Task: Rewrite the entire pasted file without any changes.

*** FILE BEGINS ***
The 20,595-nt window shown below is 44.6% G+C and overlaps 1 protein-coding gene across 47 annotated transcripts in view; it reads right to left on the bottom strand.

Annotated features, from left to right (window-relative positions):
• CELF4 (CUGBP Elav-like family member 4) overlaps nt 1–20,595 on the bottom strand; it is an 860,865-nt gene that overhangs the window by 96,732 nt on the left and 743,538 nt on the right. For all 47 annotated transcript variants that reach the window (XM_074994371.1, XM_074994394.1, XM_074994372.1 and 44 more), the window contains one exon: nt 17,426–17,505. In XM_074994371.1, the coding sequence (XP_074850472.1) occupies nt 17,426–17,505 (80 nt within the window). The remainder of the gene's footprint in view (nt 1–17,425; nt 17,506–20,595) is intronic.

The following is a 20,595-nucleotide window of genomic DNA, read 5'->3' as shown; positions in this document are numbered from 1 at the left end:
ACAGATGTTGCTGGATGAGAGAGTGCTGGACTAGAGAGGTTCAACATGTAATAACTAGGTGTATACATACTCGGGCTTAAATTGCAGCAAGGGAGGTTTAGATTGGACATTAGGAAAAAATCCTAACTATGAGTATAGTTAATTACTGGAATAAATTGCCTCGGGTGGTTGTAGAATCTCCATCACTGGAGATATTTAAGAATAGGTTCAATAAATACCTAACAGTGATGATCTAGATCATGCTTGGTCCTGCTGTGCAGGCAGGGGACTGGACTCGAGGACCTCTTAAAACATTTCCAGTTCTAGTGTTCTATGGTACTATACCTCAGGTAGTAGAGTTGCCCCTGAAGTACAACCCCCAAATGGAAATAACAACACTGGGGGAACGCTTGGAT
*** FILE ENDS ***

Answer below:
The 20,595-nt window shown below is 44.6% G+C and overlaps 1 protein-coding gene across 47 annotated transcripts in view; it reads right to left on the bottom strand.

Annotated features, from left to right (window-relative positions):
• CELF4 (CUGBP Elav-like family member 4) overlaps nt 1–20,595 on the bottom strand; it is an 860,865-nt gene that overhangs the window by 96,732 nt on the left and 743,538 nt on the right. For all 47 annotated transcript variants that reach the window (XM_074994371.1, XM_074994394.1, XM_074994372.1 and 44 more), the window contains one exon: nt 17,426–17,505. In XM_074994371.1, the coding sequence (XP_074850472.1) occupies nt 17,426–17,505 (80 nt within the window). The remainder of the gene's footprint in view (nt 1–17,425; nt 17,506–20,595) is intronic.

The following is a 20,595-nucleotide window of genomic DNA, read 5'->3' as shown; positions in this document are numbered from 1 at the left end:
ACAGATGTTGCTGGATGAGAGAGTGCTGGACTAGAGAGGTTCAACATGTAATAACTAGGTGTATACATACTCGGGCTTAAATTGCAGCAAGGGAGGTTTAGATTGGACATTAGGAAAAAATCCTAACTATGAGTATAGTTAATTACTGGAATAAATTGCCTCGGGTGGTTGTAGAATCTCCATCACTGGAGATATTTAAGAATAGGTTCAATAAATACCTAACAGTGATGATCTAGATCATGCTTGGTCCTGCTGTGCAGGCAGGGGACTGGACTCGAGGACCTCTTAAAACATTTCCAGTTCTAGTGTTCTATGGTACTATACCTCAGGTAGTAGAGTTGCCCCTGAAGTACAACCCCCAAATGGAAATAACAACACTGGGGGAACGCTTGGAT